It seems many of your members booed the President when he spoke about not capping malpractice awards with his tort reform. Afterwards some of your members trotted out the old argument that run-away juries and their high awards for malpractice are what's sending your rates higher.
I call shenanigans. See, in Ohio, the state I live in, we also had such an argument in 2002. Our State Legislature, in an attempt to correct for a problem that didn't exist (general practice doctors leaving the state in droves that resembled wildebeest migrations), did tort reform limiting malpractice award caps and raising the bar for bringing suit. Do you remember what the average change Ohio doctor saw in their malpractice insurance in 2003 (and 2004-2006)? It was only a 16% increase. To be fair, our averages over the previous decade were 12-18%, so it could have been 2% worse. Yes, in 2007 and 2008 premiums didn't increase as much as the national average, but they were still over 10%.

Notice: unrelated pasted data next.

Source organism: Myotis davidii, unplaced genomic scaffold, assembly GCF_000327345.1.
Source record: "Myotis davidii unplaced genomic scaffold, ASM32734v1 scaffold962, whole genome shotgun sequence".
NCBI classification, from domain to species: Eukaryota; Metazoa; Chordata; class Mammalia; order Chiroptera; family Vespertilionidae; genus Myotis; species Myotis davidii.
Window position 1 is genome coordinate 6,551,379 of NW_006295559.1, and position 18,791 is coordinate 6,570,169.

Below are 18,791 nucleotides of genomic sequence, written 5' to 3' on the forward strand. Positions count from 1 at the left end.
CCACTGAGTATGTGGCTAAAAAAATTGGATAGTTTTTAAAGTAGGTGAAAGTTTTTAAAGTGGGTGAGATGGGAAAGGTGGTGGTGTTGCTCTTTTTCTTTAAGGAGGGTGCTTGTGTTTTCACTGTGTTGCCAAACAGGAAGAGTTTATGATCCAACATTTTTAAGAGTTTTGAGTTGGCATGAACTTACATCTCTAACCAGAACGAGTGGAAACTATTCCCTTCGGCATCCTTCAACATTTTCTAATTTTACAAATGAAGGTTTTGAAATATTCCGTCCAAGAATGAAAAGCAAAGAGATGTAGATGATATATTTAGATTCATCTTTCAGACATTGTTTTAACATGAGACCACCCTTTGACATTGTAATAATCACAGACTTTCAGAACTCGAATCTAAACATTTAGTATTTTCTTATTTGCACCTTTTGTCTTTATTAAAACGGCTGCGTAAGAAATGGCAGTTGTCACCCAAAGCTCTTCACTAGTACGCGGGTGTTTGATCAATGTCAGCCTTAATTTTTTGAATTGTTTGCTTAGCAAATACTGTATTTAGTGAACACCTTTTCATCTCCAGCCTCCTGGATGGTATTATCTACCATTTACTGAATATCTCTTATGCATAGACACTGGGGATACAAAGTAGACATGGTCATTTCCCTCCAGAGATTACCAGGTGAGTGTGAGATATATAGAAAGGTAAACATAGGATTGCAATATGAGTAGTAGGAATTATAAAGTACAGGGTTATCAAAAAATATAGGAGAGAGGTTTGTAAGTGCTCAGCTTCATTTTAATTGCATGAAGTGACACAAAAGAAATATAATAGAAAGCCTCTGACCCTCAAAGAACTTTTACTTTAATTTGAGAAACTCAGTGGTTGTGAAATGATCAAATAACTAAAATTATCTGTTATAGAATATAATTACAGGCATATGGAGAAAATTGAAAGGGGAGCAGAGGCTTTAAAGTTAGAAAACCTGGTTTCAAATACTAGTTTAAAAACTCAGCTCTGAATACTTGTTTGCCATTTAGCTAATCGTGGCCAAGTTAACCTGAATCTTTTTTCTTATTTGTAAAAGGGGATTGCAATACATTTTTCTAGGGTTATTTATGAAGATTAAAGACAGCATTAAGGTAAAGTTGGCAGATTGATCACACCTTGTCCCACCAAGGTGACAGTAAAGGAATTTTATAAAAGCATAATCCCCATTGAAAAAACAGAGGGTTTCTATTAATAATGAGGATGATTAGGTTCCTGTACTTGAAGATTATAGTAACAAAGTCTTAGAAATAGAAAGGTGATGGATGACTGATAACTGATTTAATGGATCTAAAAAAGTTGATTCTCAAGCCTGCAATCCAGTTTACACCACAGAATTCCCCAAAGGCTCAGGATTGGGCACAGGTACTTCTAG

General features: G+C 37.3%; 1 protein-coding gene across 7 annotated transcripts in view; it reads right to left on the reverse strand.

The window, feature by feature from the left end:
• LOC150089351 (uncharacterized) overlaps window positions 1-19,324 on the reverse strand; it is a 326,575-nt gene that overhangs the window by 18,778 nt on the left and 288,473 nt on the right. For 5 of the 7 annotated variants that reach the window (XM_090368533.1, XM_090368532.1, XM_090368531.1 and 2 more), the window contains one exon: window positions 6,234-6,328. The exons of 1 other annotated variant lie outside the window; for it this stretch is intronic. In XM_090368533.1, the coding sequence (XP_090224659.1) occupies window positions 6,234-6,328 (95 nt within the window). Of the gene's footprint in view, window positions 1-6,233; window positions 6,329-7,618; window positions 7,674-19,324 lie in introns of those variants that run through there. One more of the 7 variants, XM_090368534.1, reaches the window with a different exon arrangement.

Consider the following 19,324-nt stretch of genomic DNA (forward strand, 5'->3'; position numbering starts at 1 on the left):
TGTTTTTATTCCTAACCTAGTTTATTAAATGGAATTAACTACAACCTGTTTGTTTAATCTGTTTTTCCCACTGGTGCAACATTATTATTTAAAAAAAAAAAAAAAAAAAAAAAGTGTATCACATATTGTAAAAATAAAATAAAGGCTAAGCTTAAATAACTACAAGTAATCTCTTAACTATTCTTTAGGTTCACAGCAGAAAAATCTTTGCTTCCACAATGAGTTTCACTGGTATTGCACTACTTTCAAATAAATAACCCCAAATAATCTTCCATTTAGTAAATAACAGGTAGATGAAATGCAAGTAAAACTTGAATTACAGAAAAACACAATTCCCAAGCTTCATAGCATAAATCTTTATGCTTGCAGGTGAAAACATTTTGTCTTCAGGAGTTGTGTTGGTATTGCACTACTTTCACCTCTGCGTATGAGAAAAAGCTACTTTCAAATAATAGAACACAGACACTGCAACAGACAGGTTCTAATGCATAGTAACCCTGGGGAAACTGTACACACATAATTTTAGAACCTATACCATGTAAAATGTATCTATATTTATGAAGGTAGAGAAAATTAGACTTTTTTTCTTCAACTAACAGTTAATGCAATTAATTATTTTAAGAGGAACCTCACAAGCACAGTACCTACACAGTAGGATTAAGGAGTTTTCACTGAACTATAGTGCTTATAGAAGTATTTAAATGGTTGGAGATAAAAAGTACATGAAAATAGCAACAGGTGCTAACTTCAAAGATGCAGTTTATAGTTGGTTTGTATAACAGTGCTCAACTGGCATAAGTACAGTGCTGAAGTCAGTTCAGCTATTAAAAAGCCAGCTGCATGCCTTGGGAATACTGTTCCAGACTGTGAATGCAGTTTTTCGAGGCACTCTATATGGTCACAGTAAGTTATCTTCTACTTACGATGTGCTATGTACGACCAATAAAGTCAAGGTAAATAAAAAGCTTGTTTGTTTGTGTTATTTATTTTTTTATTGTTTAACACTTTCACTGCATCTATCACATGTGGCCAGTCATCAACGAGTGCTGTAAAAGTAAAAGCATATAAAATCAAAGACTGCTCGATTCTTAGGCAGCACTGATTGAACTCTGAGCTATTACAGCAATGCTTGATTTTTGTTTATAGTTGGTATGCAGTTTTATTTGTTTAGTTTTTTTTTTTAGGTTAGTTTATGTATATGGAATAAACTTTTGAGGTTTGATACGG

The insurance companies' response when asked why rates didn't decrease (as was the case in Texas)? They never said that lawsuits were the problem, and they never said they'd reduce rates if tort reform were passed.
It's not the lawsuits. It's the bond market and slumping "profits." As a professional organization that represents members who hold advance degrees, I expect better research, reasoning capacity, communication, and common sense. Also, if you wish tort reform, I demand open, searchable databases of past and current lawsuits, including the final outcome, of those lawsuits. It should be searchable by the doctor's name. It should also include any disciplinary action by the state and national boards.
Thank you for your time.